Course Hero. "Inferno Study Guide." Course Hero. 17 Aug. 2016. Web. 23 Sep. 2018. <https://www.coursehero.com/lit/Inferno/>.
Course Hero. (2016, August 17). Inferno Study Guide. In Course Hero. Retrieved September 23, 2018, from https://www.coursehero.com/lit/Inferno/
(Course Hero, 2016)
Course Hero. "Inferno Study Guide." August 17, 2016. Accessed September 23, 2018. https://www.coursehero.com/lit/Inferno/.
Course Hero, "Inferno Study Guide," August 17, 2016, accessed September 23, 2018, https://www.coursehero.com/lit/Inferno/.
Course Hero's video study guide provides in-depth summary and analysis of Canto 25 of Dante Alighieri's epic poem Inferno.
As Fucci finishes speaking, he shakes his fists at God. Dante says that now he is glad for the serpents who bind Fucci's arms and seem to want him to stop talking. Then, the poets see a Centaur run by, covered in serpents and with a fierce dragon riding on his back. Virgil tells Dante the Centaur's name is Cacus, and he is being punished because he stole cattle from Hercules. Next, three more souls approach and ask "who are you?" As Dante watches them, a six-legged serpent pounces on one, wraps itself around him, and then man and serpent seem to merge together into a new kind of being. A smaller serpent then attacks another one of the three, piercing him in the navel. Serpent and man both begin to smoke, and then slowly each one begins to transform into the other—the man into a serpent, and the serpent into a man. All of this is so strange, Dante says he cannot see or write clearly. Dante recognizes the remaining of the three companions as the thief Puccio Sciancato.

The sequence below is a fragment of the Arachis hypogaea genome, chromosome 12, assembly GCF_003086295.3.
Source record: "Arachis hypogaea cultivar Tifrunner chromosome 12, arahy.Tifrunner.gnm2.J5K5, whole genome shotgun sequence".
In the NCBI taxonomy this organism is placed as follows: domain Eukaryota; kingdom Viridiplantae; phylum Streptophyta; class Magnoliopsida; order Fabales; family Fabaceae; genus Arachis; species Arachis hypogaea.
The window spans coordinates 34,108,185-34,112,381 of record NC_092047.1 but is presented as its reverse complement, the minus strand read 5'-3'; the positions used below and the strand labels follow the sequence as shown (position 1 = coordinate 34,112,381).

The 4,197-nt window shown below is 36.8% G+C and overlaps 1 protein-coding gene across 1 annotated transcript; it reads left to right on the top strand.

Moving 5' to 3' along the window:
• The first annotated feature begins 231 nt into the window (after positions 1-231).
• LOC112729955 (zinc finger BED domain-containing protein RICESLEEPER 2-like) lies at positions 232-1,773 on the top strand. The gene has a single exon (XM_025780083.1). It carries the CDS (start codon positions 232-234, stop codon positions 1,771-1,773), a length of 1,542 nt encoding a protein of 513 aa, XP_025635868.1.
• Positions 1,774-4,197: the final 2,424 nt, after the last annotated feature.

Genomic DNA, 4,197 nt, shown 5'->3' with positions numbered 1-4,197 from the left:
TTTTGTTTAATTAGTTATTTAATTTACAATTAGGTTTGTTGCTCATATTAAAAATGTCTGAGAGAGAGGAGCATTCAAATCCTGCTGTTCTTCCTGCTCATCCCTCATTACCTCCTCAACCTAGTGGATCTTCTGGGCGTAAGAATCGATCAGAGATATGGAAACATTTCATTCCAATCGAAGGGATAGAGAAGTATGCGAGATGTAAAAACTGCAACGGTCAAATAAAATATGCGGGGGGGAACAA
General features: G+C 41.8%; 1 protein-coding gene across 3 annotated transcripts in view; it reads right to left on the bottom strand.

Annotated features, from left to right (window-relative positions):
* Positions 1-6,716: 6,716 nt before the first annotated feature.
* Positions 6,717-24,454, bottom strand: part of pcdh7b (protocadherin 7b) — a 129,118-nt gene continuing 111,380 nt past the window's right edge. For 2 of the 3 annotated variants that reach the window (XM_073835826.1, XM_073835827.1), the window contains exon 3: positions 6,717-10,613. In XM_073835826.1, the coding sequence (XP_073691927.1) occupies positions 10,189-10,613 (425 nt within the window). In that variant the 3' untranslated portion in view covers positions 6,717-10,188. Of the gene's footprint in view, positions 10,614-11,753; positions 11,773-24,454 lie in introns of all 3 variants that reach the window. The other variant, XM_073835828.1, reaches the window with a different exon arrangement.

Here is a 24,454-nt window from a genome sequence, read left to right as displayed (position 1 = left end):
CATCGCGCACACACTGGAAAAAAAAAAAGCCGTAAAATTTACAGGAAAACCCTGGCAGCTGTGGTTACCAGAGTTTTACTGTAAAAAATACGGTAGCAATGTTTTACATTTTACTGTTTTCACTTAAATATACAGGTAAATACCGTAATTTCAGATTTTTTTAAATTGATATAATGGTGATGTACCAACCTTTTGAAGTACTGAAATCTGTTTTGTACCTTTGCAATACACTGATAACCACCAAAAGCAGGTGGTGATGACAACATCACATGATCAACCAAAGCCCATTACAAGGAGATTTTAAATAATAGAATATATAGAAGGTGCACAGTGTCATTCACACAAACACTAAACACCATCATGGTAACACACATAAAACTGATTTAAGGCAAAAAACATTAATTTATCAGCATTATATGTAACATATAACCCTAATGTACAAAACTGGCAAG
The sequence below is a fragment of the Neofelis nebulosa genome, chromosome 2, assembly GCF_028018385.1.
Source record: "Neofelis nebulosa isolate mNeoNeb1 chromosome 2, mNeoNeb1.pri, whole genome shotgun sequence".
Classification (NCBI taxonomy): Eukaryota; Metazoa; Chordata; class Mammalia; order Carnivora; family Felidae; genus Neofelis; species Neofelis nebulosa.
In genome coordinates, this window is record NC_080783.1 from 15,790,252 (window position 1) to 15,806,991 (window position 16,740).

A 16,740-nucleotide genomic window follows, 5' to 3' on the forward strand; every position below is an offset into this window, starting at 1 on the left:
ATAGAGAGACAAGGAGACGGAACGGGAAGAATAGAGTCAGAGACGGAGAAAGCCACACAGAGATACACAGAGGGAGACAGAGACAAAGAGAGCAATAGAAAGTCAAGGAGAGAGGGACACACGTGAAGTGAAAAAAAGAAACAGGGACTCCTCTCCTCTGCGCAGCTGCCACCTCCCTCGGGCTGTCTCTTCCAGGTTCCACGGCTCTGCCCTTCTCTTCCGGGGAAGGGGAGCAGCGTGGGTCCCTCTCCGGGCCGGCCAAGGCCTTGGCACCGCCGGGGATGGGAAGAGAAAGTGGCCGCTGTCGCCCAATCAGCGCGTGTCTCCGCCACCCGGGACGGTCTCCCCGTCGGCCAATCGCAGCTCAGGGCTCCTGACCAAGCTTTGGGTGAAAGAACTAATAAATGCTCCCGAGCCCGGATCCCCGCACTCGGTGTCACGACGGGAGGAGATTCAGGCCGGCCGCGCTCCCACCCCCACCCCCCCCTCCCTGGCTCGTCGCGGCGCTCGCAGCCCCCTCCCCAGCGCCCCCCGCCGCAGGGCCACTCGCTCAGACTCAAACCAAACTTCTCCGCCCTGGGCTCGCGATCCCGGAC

In this canto, the poets are still in the seventh pouch, where thieves are punished. The transformations of Canto 24—sinners who burst into flame, burn to ash, then are remade into human forms—now take on a more terrible nature, as humans are transformed into serpents or transformed into human-serpent hybrids. The contrapasso is that thieves, who took others' belongings, now have their only remaining belonging—their human form—taken from them.
Dante's growing agreement with God's justice is clearly demonstrated when Fucci shakes his fist at God, and Dante remarks, "From that time on, those serpents were my friends." Throughout Inferno, Dante's pity for the various sinners is seen as a fault in him, as it is akin to questioning God's perfect justice. Virgil often reprimands Dante's compassion for the shades in Hell. As Dante progresses, one of the lessons he learns is that God's justice is right, and he shows a greater acceptance of the punishments he sees as a result.